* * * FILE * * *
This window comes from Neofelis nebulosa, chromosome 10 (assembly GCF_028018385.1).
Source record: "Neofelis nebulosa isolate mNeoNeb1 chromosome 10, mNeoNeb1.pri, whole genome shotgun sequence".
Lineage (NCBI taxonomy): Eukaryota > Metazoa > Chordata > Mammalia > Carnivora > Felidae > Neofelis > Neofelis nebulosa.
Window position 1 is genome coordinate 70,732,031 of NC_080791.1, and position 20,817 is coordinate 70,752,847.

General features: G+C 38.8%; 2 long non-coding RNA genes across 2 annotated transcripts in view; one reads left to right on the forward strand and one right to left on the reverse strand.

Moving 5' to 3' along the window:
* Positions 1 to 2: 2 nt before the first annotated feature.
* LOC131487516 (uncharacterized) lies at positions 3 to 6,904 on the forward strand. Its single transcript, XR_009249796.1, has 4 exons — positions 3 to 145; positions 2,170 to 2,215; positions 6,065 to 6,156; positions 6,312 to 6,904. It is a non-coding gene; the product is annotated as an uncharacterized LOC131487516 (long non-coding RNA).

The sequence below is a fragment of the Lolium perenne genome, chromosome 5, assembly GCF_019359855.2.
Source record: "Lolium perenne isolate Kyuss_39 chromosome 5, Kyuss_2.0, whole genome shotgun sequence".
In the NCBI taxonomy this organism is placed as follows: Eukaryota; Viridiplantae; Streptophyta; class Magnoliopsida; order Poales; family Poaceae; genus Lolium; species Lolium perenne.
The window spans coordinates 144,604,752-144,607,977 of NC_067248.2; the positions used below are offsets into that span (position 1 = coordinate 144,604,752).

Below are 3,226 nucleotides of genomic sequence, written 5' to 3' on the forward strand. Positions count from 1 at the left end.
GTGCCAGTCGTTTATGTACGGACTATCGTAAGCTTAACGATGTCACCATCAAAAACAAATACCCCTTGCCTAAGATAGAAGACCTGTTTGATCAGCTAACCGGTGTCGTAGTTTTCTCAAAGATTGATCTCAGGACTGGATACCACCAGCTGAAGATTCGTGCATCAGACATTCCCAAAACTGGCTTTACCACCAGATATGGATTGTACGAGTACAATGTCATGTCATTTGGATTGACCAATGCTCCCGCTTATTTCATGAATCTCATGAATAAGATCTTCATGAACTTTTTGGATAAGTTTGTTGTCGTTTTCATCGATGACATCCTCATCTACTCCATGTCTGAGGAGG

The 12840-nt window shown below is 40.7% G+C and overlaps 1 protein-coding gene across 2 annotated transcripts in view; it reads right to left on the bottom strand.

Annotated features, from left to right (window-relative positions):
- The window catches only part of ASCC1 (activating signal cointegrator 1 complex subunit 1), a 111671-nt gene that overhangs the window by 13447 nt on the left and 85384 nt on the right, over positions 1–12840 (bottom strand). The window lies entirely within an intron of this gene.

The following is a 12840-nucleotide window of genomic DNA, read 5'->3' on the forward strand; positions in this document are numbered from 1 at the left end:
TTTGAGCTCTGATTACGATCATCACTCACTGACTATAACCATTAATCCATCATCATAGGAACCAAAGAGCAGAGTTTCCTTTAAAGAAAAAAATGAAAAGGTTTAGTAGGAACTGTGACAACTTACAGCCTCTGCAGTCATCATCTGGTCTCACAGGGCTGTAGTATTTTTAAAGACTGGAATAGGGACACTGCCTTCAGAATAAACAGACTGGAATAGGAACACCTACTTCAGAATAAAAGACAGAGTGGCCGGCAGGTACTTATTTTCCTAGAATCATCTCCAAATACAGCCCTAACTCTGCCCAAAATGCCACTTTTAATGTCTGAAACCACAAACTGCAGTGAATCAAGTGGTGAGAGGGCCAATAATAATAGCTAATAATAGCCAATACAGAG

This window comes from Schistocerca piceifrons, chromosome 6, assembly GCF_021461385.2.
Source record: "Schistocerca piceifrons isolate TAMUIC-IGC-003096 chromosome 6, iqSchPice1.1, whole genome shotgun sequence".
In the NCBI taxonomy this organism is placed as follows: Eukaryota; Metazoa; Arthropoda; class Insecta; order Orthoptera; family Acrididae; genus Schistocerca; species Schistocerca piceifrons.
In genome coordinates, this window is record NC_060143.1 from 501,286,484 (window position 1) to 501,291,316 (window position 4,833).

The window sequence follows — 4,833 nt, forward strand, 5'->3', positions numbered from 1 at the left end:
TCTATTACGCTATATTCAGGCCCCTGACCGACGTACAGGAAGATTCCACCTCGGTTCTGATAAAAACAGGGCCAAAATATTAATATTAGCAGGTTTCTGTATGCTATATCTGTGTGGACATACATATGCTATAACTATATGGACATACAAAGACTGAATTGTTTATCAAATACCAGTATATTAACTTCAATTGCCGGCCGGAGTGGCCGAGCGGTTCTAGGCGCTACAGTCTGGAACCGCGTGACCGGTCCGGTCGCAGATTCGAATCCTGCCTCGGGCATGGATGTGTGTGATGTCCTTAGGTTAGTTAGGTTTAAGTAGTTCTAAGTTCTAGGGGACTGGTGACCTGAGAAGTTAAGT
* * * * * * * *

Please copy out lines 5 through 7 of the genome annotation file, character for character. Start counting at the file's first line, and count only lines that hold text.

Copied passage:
General features: G+C 38.8%; 2 long non-coding RNA genes across 2 annotated transcripts in view; one reads left to right on the forward strand and one right to left on the reverse strand.

Moving 5' to 3' along the window:
* Positions 1 to 2: 2 nt before the first annotated feature.